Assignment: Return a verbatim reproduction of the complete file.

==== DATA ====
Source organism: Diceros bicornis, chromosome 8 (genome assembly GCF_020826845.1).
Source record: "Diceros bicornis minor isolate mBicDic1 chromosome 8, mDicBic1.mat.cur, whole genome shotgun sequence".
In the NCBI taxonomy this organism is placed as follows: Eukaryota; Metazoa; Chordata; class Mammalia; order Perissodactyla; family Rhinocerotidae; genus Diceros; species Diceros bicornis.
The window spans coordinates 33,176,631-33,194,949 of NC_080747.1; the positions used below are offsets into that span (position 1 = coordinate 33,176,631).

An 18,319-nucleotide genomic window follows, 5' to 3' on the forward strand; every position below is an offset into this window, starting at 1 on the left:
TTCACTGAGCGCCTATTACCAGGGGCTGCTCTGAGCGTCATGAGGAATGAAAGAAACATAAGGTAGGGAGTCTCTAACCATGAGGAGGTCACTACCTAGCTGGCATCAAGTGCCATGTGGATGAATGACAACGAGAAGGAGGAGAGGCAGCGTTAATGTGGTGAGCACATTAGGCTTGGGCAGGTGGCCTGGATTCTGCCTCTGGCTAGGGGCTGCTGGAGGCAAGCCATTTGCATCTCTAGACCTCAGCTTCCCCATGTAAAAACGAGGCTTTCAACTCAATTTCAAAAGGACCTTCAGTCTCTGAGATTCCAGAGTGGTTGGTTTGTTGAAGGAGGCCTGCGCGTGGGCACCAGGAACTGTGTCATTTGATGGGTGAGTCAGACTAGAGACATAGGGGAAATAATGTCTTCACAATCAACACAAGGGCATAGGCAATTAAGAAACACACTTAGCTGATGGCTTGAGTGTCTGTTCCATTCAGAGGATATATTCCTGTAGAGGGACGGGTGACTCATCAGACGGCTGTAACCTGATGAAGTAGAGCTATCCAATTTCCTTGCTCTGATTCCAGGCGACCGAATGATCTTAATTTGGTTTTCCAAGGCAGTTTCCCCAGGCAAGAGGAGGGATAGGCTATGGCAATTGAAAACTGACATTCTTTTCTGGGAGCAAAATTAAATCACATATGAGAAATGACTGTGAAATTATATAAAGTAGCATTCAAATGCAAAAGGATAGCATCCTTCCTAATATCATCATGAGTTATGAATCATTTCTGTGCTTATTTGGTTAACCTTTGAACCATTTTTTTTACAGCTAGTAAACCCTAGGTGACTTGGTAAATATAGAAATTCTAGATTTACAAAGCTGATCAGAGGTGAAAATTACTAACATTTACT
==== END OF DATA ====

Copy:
Source organism: Diceros bicornis, chromosome 8 (genome assembly GCF_020826845.1).
Source record: "Diceros bicornis minor isolate mBicDic1 chromosome 8, mDicBic1.mat.cur, whole genome shotgun sequence".
In the NCBI taxonomy this organism is placed as follows: Eukaryota; Metazoa; Chordata; class Mammalia; order Perissodactyla; family Rhinocerotidae; genus Diceros; species Diceros bicornis.
The window spans coordinates 33,176,631-33,194,949 of NC_080747.1; the positions used below are offsets into that span (position 1 = coordinate 33,176,631).

An 18,319-nucleotide genomic window follows, 5' to 3' on the forward strand; every position below is an offset into this window, starting at 1 on the left:
TTCACTGAGCGCCTATTACCAGGGGCTGCTCTGAGCGTCATGAGGAATGAAAGAAACATAAGGTAGGGAGTCTCTAACCATGAGGAGGTCACTACCTAGCTGGCATCAAGTGCCATGTGGATGAATGACAACGAGAAGGAGGAGAGGCAGCGTTAATGTGGTGAGCACATTAGGCTTGGGCAGGTGGCCTGGATTCTGCCTCTGGCTAGGGGCTGCTGGAGGCAAGCCATTTGCATCTCTAGACCTCAGCTTCCCCATGTAAAAACGAGGCTTTCAACTCAATTTCAAAAGGACCTTCAGTCTCTGAGATTCCAGAGTGGTTGGTTTGTTGAAGGAGGCCTGCGCGTGGGCACCAGGAACTGTGTCATTTGATGGGTGAGTCAGACTAGAGACATAGGGGAAATAATGTCTTCACAATCAACACAAGGGCATAGGCAATTAAGAAACACACTTAGCTGATGGCTTGAGTGTCTGTTCCATTCAGAGGATATATTCCTGTAGAGGGACGGGTGACTCATCAGACGGCTGTAACCTGATGAAGTAGAGCTATCCAATTTCCTTGCTCTGATTCCAGGCGACCGAATGATCTTAATTTGGTTTTCCAAGGCAGTTTCCCCAGGCAAGAGGAGGGATAGGCTATGGCAATTGAAAACTGACATTCTTTTCTGGGAGCAAAATTAAATCACATATGAGAAATGACTGTGAAATTATATAAAGTAGCATTCAAATGCAAAAGGATAGCATCCTTCCTAATATCATCATGAGTTATGAATCATTTCTGTGCTTATTTGGTTAACCTTTGAACCATTTTTTTTACAGCTAGTAAACCCTAGGTGACTTGGTAAATATAGAAATTCTAGATTTACAAAGCTGATCAGAGGTGAAAATTACTAACATTTACT